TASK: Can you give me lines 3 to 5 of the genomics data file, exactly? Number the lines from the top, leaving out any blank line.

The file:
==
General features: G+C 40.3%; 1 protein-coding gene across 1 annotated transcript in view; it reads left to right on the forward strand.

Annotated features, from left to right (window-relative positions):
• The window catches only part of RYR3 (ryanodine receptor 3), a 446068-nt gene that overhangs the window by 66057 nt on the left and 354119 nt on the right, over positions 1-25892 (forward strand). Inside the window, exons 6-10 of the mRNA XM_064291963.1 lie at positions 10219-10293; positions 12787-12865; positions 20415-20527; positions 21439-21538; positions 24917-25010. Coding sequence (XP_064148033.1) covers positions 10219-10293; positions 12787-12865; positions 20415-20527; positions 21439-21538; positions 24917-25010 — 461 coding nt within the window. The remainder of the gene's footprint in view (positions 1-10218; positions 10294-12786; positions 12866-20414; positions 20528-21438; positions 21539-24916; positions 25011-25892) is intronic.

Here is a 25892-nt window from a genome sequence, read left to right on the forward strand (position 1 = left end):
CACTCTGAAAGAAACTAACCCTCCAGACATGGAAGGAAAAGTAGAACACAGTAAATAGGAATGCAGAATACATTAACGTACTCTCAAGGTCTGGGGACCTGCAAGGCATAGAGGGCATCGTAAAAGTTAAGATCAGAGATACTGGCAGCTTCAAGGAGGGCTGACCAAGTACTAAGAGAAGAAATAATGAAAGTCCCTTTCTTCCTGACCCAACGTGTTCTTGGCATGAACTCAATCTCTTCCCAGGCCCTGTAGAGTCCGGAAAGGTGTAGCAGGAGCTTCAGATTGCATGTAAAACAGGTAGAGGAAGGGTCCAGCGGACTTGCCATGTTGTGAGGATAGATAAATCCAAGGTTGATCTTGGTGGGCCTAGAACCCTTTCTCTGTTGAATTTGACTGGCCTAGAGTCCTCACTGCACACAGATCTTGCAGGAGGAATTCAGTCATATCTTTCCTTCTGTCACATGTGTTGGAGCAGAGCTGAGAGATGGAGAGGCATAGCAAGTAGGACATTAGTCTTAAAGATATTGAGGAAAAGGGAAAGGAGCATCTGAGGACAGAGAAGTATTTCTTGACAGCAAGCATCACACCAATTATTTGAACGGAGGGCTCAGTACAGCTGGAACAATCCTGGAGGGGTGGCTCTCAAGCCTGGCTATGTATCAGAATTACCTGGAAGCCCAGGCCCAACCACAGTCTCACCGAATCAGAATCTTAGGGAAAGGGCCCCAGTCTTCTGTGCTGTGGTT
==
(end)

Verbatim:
• The window catches only part of RYR3 (ryanodine receptor 3), a 446068-nt gene that overhangs the window by 66057 nt on the left and 354119 nt on the right, over positions 1-25892 (forward strand). Inside the window, exons 6-10 of the mRNA XM_064291963.1 lie at positions 10219-10293; positions 12787-12865; positions 20415-20527; positions 21439-21538; positions 24917-25010. Coding sequence (XP_064148033.1) covers positions 10219-10293; positions 12787-12865; positions 20415-20527; positions 21439-21538; positions 24917-25010 — 461 coding nt within the window. The remainder of the gene's footprint in view (positions 1-10218; positions 10294-12786; positions 12866-20414; positions 20528-21438; positions 21539-24916; positions 25011-25892) is intronic.

Here is a 25892-nt window from a genome sequence, read left to right on the forward strand (position 1 = left end):
CACTCTGAAAGAAACTAACCCTCCAGACATGGAAGGAAAAGTAGAACACAGTAAATAGGAATGCAGAATACATTAACGTACTCTCAAGGTCTGGGGACCTGCAAGGCATAGAGGGCATCGTAAAAGTTAAGATCAGAGATACTGGCAGCTTCAAGGAGGGCTGACCAAGTACTAAGAGAAGAAATAATGAAAGTCCCTTTCTTCCTGACCCAACGTGTTCTTGGCATGAACTCAATCTCTTCCCAGGCCCTGTAGAGTCCGGAAAGGTGTAGCAGGAGCTTCAGATTGCATGTAAAACAGGTAGAGGAAGGGTCCAGCGGACTTGCCATGTTGTGAGGATAGATAAATCCAAGGTTGATCTTGGTGGGCCTAGAACCCTTTCTCTGTTGAATTTGACTGGCCTAGAGTCCTCACTGCACACAGATCTTGCAGGAGGAATTCAGTCATATCTTTCCTTCTGTCACATGTGTTGGAGCAGAGCTGAGAGATGGAGAGGCATAGCAAGTAGGACATTAGTCTTAAAGATATTGAGGAAAAGGGAAAGGAGCATCTGAGGACAGAGAAGTATTTCTTGACAGCAAGCATCACACCAATTATTTGAACGGAGGGCTCAGTACAGCTGGAACAATCCTGGAGGGGTGGCTCTCAAGCCTGGCTATGTATCAGAATTACCTGGAAGCCCAGGCCCAACCACAGTCTCACCGAATCAGAATCTTAGGGAAAGGGCCCCAGTCTTCTGTGCTGTGGTT